Flight Review: Delta One (757-200) Business Class from Stockholm to New York
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To The Point
Delta One aboard the internationally configured 757 feels more like a transcontinental product, but its soft amenities are still nice. The Pros: Up-to-date in-flight entertainment systems, Wi-Fi and a good menu. The Cons: These seats belong on domestic routes.
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I was looking for a good way to get from Europe to the US in August and back to Europe again in September when I came across a deal on Delta and its SkyTeam partners, Air France and KLM, that suited my dates and routing requirements. Best of all, I managed to book a business-class ticket on a mix of the carriers, all for the price of an economy fare in high season. Here’s what it was like to fly in Delta One aboard the Boeing 757-200 on the Stockholm to New York portion of my trip.
I had some flexibility as to where in Europe I could fly out of and back to. However, adding another level of complication, I needed to fly from Europe to Washington, DC on a specific date at the beginning of August and then return from Los Angeles to Europe the first week of September right around Labor Day. That meant most of the airfares I was finding in economy and business class were sky high — economy fares were well over $1,200 while business-class fares were in the $4,000 range for the dates I needed.
Luckily, I did spot a few good options on Google Flights, including one itinerary that suited my needs perfectly. I would fly Delta from Stockholm (ARN) to Washington National (DCA) via New York (JFK) in business class. The Stockholm-New York flight would also give me the chance to test out the airline’s Delta One product aboard the single-aisle 757-200 that’s used internationally instead of on transcontinental routes. This type of plane has a different type of business-class seat from the one Delta usually has on its other long-haul aircraft, like the A330 and the 767. (For the return, I’d be flying nonstop from Los Angeles to Amsterdam on KLM, then on to Stockholm).
The grand total came to $1,666, of which $277.96 was carrier surcharges and $104.30 was taxes. I used my Chase Sapphire Reserve Card to pay so I’d earn 3x points — or, in this case, about 4,998 Ultimate Rewards points — for my travel purchase.
I’m not going for elite status with Delta or SkyTeam in general, but decided to credit the outbound Delta flights to my Delta SkyMiles account and the return on KLM to Alaska Mileage Plan, where I do have top-tier status. My Delta earnings for the Stockholm–New York–Washington legs ended up being 6,882 MQMs, $1,055 MQDs and 5,274 SkyMiles since I don’t have elite status with the airline but my tickets were in the J and Z fare classes. Based on that earning, I’m actually thinking of switching my return legs, which are longer, back to Delta and seeing if I can strategize some of my travel in the remainder of the year to earn Silver Medallion status.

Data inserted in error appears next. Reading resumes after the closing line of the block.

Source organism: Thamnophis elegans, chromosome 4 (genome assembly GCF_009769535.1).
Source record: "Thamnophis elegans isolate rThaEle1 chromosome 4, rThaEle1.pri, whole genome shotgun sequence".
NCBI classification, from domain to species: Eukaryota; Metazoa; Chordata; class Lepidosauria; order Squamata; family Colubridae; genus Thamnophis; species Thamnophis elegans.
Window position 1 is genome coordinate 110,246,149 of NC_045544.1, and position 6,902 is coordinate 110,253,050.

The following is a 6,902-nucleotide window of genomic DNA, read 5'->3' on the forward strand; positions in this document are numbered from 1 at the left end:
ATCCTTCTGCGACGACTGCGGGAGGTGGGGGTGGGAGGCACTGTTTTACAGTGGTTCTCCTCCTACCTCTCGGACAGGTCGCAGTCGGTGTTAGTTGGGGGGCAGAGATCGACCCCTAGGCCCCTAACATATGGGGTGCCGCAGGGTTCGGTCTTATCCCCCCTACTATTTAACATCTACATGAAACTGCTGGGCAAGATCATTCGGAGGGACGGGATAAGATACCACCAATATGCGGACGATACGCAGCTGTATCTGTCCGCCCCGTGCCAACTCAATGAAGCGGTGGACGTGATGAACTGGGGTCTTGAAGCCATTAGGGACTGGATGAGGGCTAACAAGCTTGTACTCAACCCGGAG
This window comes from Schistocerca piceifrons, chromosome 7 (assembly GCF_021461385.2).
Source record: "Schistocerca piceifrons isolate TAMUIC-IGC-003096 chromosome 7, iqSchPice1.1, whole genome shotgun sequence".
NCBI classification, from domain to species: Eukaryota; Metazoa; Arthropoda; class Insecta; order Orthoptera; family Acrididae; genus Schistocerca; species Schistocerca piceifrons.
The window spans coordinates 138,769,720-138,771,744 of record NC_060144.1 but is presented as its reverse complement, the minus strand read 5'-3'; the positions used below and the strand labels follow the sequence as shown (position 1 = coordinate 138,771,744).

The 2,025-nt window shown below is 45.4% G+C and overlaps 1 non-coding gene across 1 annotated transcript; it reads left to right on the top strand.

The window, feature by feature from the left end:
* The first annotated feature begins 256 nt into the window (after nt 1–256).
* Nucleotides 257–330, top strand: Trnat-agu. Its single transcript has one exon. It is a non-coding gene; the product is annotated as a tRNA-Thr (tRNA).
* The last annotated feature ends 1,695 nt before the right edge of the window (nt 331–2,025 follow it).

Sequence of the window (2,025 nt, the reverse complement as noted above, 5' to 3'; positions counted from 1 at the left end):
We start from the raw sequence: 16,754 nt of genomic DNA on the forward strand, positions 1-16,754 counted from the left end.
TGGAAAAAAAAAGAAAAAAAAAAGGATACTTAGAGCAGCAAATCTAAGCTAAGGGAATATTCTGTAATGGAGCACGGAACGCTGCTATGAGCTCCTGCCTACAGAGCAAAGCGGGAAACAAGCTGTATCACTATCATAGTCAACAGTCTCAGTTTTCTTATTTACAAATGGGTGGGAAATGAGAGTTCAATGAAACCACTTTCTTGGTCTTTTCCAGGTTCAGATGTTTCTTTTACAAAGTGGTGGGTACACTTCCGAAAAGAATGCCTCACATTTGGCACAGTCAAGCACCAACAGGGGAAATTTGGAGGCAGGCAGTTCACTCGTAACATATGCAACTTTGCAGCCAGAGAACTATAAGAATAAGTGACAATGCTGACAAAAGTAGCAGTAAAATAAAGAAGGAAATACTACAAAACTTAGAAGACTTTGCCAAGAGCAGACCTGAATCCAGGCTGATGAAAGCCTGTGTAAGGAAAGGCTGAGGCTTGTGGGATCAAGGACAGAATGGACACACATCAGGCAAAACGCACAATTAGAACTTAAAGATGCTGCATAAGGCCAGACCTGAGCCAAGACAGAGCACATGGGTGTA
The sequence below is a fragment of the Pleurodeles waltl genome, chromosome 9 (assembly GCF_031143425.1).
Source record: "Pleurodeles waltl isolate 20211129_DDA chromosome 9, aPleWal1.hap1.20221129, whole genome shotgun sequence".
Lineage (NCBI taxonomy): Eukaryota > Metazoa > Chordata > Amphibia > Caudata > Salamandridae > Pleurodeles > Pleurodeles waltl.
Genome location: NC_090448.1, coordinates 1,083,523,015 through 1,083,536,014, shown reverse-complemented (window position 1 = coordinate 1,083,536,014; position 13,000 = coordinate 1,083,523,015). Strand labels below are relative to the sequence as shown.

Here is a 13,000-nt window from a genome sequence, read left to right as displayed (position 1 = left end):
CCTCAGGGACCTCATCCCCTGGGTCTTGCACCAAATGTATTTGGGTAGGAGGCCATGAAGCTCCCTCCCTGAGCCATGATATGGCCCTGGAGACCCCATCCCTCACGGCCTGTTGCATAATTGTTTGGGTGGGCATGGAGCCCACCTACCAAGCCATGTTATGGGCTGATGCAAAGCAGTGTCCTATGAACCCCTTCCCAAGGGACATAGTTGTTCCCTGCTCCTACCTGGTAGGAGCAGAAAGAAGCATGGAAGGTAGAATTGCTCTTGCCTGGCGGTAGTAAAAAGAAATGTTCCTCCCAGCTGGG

Check-In and Lounge
Since my flight would depart from Stockholm at 8:30am, I got to the airport at 6:30am so I’d have plenty of time. When I arrived at Terminal 2, there were very few people in line at the Delta counters, and no one in the Sky Priority line.
Before I could get to the counter, though, I was intercepted by an airline agent who checked my passport. The young man then explained that the airline was asking all passengers extra questions for security purposes and proceeded to ask me several seemingly random questions about where I was traveling and what I did for a living. His meandering line of questioning took more than three minutes, by the end of which I was ready just to ask him to call over a supervisor. At that point, he let me check in, though.
The agent at the desk double-checked my documents, handed over the boarding passes for my two flights and then explained where security and the lounge were located. Luckily, the security line was short, but it still took about 15 minutes for me to get through since there was just one person checking documents and the screeners only let one person at a time approach the X-ray machines.
Thanks to my business-class ticket, I had access to the Aurora Lounge, which is run by Menzies and is located upstairs from the main terminal concourse.
The lounge itself is nice and fairly large.
Just past reception is the buffet corner where cold cuts, veggies, yogurt, bread and cookies are offered in the morning.
There was also an espresso machine.
A fountain with sodas and beers on tap, as well as taps for still or sparkling water, were also available for lounge guests.
There were even red and white wine taps!
Seating was arranged in several distinct areas, including chairs and sofas around low tables.
There was a high-top next to a living wall of plants.
Behind that was a row of lounge chairs.
Then, more living room-style areas.